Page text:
Mon­ster trucks still a blast for dis­tance. Cor­ners (for the GSX) a lit­tle less good

Suzuki’s GSX1100EF and Yamaha’s FJ1100 once marked the mid-’80s bound­ary be­tween big, long be­he­moths and lighter, more nim­ble crea­tures – but to­day, they both make (very) sub­stan­tial sports tour­ers

Practical Sportsbikes (UK) - - Inside -

“Tow­er­ing grunt the flick of a wrist away – a wel­come re­minder of how lazily tes­tic­u­lar big-bore en­gines used to be”

BIT HARSH of Jim, re­ally. “Whales...” he says. He’s the ed­i­tor and they’re big old bikes for sure, but we shouldn’t pre­judge the FJ11 and GSX11 just yet.we haven’t even rid­den them. “...the roads and scenery will be per­fect.” Ah –Wales! Good idea. Just over 100 miles of mo­tor­way to get there and a 200-mile loop around finest­welsh pointy bits sounds like a fine way to ex­plore the sports tour­ing ca­pa­bil­i­ties of Suzuki’s GSX1100EF and Yamaha’s FJ1100.

And so it is my co-rider Jimmy and I come to be pro­pelled along the de­lights of the early-morn­ing M6, dodg­ing over­tak­ing ar­tics and un­der­tak­ing dawdling white vans. Both bikes purr at 5500rpm and around 90mph in top (fifth gear), with what feels like equiv­a­lent tow­er­ing grunt the flick of wrist away, and gen­er­at­ing boom­ing, traf­fic-bust­ing stomp from their big-bore, air-cooled in­line fours. It’s a wel­come re­minder of how lazily tes­tic­u­lar big-bore en­gines used to be be­fore the Big Four went down the short stroke/ peak power/sky-high rpm devel­op­ment route – there’s no hang­ing around wait­ing for a highly-strung mo­tor to scale a ver­ti­cal wall of revs; the GSX and FJ sim­ply stand and de­liver when you slap the throt­tles open.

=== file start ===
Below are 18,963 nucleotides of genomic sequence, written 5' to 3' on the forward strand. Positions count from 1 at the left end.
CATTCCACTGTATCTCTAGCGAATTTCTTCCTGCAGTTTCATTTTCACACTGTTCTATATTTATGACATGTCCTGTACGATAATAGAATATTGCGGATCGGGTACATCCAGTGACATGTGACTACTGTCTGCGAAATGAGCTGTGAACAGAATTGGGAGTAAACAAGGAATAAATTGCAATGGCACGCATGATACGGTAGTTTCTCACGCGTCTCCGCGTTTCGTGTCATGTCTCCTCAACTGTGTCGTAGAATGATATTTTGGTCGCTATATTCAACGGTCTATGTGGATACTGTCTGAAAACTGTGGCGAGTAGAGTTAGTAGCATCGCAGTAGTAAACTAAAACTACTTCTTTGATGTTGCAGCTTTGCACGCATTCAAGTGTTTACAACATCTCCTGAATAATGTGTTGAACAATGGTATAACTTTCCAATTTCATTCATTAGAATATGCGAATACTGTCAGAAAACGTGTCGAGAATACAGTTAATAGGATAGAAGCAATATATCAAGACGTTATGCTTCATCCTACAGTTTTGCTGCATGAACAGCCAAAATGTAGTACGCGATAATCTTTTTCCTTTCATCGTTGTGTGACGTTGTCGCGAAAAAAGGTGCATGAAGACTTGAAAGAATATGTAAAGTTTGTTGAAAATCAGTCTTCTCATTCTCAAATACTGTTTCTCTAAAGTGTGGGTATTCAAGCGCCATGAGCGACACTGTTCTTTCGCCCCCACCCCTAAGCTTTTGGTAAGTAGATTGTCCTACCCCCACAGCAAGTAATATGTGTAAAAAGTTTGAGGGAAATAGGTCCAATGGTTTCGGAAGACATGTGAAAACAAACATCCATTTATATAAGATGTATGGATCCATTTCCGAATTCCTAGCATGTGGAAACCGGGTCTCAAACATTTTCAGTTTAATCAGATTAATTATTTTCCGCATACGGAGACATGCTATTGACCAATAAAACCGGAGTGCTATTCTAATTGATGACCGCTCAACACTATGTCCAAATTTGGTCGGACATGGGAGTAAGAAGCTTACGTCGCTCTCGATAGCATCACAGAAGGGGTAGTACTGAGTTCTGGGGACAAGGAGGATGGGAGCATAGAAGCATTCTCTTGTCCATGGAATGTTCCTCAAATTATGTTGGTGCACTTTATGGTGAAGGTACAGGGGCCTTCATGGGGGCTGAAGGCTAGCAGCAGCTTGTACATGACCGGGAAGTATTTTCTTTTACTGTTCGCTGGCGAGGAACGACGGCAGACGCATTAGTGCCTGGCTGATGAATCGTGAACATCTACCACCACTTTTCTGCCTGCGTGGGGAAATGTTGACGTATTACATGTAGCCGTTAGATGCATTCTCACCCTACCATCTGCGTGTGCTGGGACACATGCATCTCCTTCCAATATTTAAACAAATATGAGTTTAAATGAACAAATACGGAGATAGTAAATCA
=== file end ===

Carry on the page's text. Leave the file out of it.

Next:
I’m tonk­ing along, tak­ing the first stint on the FJ1100.AND what a clas­sic mo­tor – de­vel­oped from (but sharing noth­ing with) its pre­de­ces­sor, the un­der­rated two-valve shaftie XS1100, the FJ landed in 1984 along­side Kawasaki’s GPZ900R and to­gether the pair her­alded a trouser-stain­ing new era of sportsbikes. It was a crack­ing good time to be a mo­tor­cy­clist; one day the topy­amaha was an ill-han­dling, naked bus, next day it’s a sleek, sporty, half-faired su­per­bike re­ar­rang­ing the na­tion’s per­for­mance ter­rain. Un­like Kwak’s GPZ, the FJ re­mained staunchly air-cooled – but the rest of its spec was horse­power heaven: 16-valve, bucket and shim val­ve­train for re­duced mov­ing mass, holes bored be­tween cylinders to re­duce pump­ing losses (as ev­ery GSX-R has seemed to claim as Suzuki’s idea), and al­ter­na­tor be­hind the block to min­imise en­gine width – re­sult­ing in a claimed 125bhp (mea­sured at a more re­al­is­tic 116bhp) and a 150mph top speed.that was some 25bhp – or a third – more than the XS1100 de­liv­ered.

Mean­while the chas­sis was ad­vanced too – a steel box-tube perime­ter frame (with a ‘Lat­eral Frame Con­cept’ de­cal on the fair­ing) cra­dled the mo­tor, rather than hav­ing the over­grown bi­cy­cle frame most big bikes used to that point.the brac­ing around the FJ’S head­stock was com­plex and sub­stan­tial, and un­usual in that the frame spars tri­an­gu­lated in front of the steer­ing stem; the head­stock was ef­fec­tively sus­pended be­tween them in a lat­tice of tub­ing – like early Bi­mo­tas.